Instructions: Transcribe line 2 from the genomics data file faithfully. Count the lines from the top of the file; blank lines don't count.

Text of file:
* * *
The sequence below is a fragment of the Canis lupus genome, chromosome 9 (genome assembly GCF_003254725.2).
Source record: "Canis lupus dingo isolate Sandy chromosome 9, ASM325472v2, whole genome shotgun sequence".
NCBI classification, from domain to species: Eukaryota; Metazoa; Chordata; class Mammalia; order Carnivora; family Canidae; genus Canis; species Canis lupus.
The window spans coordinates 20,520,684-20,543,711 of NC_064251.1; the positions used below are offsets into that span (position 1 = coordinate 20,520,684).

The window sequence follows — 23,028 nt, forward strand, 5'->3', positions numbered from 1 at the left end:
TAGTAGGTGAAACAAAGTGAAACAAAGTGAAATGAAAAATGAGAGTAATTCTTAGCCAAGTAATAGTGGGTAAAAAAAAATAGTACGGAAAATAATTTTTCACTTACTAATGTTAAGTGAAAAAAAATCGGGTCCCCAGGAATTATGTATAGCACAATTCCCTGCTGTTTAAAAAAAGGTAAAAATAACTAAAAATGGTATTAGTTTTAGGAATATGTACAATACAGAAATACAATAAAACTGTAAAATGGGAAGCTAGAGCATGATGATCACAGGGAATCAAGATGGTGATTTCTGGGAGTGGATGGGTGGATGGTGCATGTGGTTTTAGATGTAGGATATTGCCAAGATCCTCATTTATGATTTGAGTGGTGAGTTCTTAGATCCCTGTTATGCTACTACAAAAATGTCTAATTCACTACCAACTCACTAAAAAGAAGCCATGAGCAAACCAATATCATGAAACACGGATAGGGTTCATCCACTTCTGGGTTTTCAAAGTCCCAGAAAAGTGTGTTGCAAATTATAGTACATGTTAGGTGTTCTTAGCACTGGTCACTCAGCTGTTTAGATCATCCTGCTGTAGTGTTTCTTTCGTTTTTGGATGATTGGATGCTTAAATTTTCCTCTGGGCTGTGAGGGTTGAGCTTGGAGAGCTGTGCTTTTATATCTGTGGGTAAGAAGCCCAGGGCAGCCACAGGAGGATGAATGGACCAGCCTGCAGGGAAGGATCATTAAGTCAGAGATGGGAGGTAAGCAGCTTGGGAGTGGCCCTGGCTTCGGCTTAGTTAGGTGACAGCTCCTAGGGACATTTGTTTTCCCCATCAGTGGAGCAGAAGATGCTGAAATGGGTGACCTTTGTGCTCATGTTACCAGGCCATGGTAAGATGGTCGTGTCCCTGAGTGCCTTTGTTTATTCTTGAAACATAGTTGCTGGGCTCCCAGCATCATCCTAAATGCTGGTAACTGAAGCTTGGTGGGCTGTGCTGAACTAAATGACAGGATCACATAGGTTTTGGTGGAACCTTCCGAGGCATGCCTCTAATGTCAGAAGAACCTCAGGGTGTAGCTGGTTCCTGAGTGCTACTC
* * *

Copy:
Source record: "Canis lupus dingo isolate Sandy chromosome 9, ASM325472v2, whole genome shotgun sequence".